Michigan legislators introduce bill to decriminalize marijuana
Legislators have introduced a bill to decriminalize marijuana in the state of Michigan with bipartisan support. The bill was written by Democratic Rep. Jeff Irwin, and several Republicans have supported the bill, although not entirely without reservations.
The legislation would follow the path of several cities that have already decriminalized marijuana, including Ann Arbor (Jeff Irwin’s district), Grand Rapids, Ypsilanti and Flint, and make possession of less than an ounce of marijuana a civil infraction rather than a misdemeanor offense, changing the penalty from up to a year in jail to a $25 fine for the first offense.
Irwin and the other proponents of the bill criticize the current method of dealing with marijuana.
“Despite the fact that we’re spending a minimum of $325 million a year on arresting, trying and incarcerating marijuana users in this state, we know marijuana has never been more available,” Irwin said in a press conference Wednesday in Lansing. “We know that law enforcement has not been successful at keeping marijuana out of the hands of anyone in this state. We know, and the people here in Michigan know, that marijuana prohibition is not working.”
Irwin’s co-sponsors include Republican Representatives Mike Shirkey and Mike Callton. Although Shirkey has some quibbles with the current bill, specifically that it does not discriminate between adult and minor possession, he agrees that “this is the right time to have this debate in Michigan.”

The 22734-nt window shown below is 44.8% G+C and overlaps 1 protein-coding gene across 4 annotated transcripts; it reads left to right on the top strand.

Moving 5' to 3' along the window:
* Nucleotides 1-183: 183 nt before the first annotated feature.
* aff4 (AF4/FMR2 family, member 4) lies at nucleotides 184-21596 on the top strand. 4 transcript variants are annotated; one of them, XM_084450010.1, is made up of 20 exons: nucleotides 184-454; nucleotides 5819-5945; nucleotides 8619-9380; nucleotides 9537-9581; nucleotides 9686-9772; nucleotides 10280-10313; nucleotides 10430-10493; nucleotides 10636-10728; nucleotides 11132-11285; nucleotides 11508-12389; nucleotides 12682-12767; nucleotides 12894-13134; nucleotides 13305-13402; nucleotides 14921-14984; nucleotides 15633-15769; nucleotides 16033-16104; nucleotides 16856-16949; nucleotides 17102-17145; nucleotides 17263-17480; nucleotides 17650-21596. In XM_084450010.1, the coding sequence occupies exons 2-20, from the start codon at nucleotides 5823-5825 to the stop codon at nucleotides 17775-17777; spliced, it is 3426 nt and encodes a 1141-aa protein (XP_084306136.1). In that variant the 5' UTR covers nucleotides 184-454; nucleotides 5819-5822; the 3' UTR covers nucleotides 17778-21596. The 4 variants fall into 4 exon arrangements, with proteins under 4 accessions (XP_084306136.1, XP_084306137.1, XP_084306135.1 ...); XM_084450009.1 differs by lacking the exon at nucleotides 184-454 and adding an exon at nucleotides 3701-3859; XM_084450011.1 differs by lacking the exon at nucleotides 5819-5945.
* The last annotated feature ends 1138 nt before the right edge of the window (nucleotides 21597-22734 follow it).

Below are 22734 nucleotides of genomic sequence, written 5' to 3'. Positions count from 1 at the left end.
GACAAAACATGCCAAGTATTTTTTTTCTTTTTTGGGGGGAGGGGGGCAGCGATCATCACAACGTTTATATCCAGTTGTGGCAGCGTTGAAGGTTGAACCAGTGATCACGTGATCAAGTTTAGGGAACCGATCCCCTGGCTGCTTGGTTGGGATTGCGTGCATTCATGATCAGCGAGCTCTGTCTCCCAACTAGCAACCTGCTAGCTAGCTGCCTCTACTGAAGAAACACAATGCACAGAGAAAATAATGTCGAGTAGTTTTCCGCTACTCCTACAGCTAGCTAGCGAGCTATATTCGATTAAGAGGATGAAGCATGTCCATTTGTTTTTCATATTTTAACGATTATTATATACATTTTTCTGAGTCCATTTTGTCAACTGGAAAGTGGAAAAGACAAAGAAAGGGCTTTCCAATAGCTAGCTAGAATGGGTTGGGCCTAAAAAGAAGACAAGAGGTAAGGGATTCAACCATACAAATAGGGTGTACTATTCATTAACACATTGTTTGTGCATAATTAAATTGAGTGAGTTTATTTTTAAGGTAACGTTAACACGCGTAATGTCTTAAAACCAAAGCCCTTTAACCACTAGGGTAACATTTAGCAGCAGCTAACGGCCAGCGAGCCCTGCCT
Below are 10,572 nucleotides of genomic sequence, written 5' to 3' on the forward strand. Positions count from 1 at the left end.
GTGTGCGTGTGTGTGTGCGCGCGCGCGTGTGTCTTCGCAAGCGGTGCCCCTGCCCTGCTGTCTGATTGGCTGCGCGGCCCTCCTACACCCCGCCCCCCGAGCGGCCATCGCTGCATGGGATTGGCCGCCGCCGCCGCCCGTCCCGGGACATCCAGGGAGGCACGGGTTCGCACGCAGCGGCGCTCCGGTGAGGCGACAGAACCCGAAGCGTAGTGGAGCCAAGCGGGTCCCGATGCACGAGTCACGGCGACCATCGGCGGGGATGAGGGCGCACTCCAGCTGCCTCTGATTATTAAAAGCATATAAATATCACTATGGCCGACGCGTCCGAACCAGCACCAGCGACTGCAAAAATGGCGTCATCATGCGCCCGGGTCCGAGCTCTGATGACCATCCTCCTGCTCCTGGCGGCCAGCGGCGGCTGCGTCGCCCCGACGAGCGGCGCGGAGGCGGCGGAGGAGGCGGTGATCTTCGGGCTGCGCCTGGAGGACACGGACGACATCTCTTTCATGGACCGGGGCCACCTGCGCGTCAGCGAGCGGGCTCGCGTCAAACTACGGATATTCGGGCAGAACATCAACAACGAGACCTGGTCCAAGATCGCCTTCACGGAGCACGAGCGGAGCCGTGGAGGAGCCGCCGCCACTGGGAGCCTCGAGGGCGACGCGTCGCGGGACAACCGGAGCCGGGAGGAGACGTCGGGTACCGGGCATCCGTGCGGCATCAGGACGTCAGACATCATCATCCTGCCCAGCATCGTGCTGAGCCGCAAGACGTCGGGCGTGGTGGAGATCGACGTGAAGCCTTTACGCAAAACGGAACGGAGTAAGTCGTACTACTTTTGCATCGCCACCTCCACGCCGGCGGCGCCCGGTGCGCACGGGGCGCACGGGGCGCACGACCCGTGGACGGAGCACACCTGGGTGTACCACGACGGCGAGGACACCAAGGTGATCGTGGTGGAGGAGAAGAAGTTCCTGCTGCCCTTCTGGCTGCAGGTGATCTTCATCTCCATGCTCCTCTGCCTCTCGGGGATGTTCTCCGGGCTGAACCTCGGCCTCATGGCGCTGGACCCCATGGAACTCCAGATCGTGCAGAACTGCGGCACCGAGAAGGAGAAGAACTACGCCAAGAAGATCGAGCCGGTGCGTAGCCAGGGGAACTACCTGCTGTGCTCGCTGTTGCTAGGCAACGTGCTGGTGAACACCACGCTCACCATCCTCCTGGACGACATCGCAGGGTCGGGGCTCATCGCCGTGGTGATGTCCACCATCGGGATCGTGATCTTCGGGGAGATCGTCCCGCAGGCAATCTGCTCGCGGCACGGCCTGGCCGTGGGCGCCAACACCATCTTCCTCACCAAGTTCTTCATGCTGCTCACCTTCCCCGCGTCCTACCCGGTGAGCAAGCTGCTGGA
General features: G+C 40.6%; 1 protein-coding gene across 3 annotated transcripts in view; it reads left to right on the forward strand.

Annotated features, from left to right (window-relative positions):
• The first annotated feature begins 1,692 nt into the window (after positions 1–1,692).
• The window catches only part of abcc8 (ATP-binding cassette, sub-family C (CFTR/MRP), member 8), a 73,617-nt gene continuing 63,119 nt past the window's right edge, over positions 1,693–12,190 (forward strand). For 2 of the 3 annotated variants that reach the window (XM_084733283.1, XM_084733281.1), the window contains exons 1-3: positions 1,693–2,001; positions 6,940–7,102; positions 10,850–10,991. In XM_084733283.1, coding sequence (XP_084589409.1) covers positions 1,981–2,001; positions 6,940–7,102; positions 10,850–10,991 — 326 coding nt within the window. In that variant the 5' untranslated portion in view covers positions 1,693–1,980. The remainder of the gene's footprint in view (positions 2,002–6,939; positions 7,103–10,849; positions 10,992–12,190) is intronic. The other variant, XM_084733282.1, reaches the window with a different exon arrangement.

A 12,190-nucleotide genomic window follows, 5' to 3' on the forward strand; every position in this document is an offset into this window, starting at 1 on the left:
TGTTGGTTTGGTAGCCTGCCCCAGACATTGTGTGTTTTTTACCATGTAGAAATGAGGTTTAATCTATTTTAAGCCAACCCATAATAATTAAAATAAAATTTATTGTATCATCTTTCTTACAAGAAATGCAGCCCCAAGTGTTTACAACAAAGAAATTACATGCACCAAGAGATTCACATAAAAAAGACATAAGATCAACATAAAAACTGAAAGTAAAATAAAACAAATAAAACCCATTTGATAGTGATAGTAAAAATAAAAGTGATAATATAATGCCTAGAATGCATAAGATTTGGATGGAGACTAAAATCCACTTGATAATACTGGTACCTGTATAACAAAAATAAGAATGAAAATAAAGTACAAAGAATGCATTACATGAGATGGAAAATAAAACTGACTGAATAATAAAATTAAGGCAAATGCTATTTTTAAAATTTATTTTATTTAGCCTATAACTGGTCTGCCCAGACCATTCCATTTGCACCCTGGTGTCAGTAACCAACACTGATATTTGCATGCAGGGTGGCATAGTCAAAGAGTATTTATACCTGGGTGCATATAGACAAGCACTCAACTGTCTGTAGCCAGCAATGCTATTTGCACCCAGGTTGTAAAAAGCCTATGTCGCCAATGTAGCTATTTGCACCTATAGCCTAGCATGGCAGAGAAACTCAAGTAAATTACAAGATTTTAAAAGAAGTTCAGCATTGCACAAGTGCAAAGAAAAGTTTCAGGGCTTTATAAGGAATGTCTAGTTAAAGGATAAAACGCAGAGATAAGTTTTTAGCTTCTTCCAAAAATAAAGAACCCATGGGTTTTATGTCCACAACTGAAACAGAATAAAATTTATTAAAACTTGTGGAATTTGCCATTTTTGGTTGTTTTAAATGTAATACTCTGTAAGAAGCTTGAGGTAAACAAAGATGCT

Irwin expects opposition to his bill, especially from law enforcement, but he argues that law enforcement officials seriously involved in the war on drugs may feel the same way he does. Neill Franklin, executive director of the group Law Enforcement Against Prohibition, certainly seems to agree with him, lauding the bill as “a sensible first step toward a more humane and just criminal justice system in Michigan.”
Similar arguments were put forward by groups pushing for marijuana decriminalization in Grand Rapids, which was ratified by wide margins, but has been challenged in court. Police have refused to implement it until the legal issues have been cleared up. However, a ruling Wednesday seemed to clearly indicate that the courts were inclined to uphold the legality of the Grand Rapids charter amendment to decriminalize marijuana. The legal concerns mostly revolved around a potential conflict with state law, which would cease to be an issue if Irwin’s bill were to be enacted.
Irwin compares the current state marijuana policy that many cities in Michigan have rejected to alcohol prohibition in the early 1900s. “Alcohol prohibition didn’t work, and when we adopted a more sane, and may I say more sober policy for alcohol, we were better able to control it and keep it out of the hands of our children.”
Many other states have already decriminalized marijuana to some degree or another, and a few have even legalized it, so there would be no worry of conflict with a higher jurisdiction, as in the Grand Rapids case.
“This is nothing radical,” Tim Beck, of the Coalition for a Safer Michigan, said. “We’d only be doing what a lot of very sensible legislators and voters have done in other states.”
Although several Republican lawmakers support the measure, it is unclear if they will push to get the bill actually voted on. A spokesperson for the Republican House leadership suggested that the GOP has other priorities at the moment, although they did not rule out debating the bill.